Trigger finger or Stenosing Tenosynovitis is a condition in which the affected finger or thumb clicks, catches or locks, normally in a bent position, although it may occasionally present as an inability to bend. It is caused by some wear and tear or swelling of the tendon that causes a nodule to form. The tendon runs through a fibrous tunnel, called the A1 pulley, and much like trying to pull a thread through the eye of a needle when there is a knot in it, the nodule catches or locks at the mouth of the pulley.
Trigger finger usually occurs without any obvious cause, but is more common in people with diabetes. It can also be a problem in people with rheumatoid arthritis, but is not caused by osteoarthritis. There is little evidence that it is caused by working with the hands, but heavy activity, such as manual work, gardening, DIY etc. can exacerbate the condition.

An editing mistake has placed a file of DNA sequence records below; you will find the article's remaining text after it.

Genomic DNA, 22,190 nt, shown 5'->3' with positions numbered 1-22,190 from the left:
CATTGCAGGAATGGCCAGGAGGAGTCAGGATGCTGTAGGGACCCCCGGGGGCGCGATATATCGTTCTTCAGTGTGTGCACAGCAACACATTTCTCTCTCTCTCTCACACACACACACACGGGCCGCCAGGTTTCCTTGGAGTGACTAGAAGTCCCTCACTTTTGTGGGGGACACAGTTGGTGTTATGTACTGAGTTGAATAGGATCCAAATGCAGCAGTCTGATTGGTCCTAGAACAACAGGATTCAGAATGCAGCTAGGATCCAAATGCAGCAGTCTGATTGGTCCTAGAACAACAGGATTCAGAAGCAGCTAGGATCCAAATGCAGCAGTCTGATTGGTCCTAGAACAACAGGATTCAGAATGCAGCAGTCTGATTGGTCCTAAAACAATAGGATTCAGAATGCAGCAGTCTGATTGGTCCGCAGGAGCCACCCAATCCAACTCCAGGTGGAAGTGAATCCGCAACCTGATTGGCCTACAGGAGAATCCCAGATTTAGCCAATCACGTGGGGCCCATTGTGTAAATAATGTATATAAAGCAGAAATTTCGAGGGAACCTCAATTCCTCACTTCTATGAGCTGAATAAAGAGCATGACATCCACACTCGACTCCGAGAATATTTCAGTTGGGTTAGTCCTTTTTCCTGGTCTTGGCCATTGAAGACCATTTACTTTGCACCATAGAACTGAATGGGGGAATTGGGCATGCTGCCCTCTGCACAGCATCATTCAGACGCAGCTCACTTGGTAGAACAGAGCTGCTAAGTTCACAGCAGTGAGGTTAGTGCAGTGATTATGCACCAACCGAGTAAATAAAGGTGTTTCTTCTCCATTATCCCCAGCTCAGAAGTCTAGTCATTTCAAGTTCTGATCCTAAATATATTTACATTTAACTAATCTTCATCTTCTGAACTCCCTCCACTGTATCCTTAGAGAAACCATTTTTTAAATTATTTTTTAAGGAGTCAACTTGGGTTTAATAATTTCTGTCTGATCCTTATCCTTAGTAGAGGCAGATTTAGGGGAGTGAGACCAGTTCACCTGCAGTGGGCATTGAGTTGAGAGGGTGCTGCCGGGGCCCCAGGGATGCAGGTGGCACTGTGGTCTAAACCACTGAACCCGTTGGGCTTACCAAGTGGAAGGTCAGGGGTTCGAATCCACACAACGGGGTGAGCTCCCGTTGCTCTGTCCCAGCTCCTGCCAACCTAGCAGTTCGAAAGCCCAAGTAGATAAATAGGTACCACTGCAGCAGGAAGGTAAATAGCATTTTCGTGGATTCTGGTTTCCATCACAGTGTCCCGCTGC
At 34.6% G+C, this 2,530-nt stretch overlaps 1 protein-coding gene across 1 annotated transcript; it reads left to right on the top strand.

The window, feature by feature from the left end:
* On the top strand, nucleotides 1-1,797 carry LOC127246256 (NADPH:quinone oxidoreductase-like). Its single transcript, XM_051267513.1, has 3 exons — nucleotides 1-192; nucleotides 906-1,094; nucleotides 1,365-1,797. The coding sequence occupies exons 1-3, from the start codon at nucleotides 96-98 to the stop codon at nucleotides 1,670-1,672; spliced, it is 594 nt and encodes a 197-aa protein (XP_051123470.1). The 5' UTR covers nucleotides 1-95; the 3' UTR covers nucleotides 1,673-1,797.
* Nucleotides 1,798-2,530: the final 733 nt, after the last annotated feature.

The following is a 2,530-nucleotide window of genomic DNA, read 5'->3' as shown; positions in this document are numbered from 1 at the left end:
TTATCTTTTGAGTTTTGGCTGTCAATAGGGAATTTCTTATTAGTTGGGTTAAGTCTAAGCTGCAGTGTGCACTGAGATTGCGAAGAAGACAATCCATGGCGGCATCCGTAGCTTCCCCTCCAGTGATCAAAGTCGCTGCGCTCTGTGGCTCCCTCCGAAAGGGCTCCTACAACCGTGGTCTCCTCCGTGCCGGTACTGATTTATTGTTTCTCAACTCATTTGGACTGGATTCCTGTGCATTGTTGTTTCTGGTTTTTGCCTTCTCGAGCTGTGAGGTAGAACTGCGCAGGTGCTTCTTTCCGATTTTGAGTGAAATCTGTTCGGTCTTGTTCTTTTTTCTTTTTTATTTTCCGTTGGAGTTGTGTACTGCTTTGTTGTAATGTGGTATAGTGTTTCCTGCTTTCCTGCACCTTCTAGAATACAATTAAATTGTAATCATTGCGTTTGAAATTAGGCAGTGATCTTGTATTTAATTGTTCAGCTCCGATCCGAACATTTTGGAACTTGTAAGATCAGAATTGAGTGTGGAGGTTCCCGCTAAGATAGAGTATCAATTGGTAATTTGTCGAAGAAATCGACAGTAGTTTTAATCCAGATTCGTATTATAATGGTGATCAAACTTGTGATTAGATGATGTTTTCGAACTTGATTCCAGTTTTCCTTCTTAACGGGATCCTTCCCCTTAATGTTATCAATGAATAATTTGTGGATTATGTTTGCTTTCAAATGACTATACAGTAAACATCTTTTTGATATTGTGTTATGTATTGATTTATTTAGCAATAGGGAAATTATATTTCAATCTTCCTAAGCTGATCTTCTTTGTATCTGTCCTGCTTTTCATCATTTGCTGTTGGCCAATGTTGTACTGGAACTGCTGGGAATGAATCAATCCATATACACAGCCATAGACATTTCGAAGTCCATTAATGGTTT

The diagnosis of trigger finger is usually made on the history (what you tell the doctor) and examination in clinic. It may very occasionally be necessary to investigate further with x-ray or ultrasound examinations to ensure the diagnosis is correct.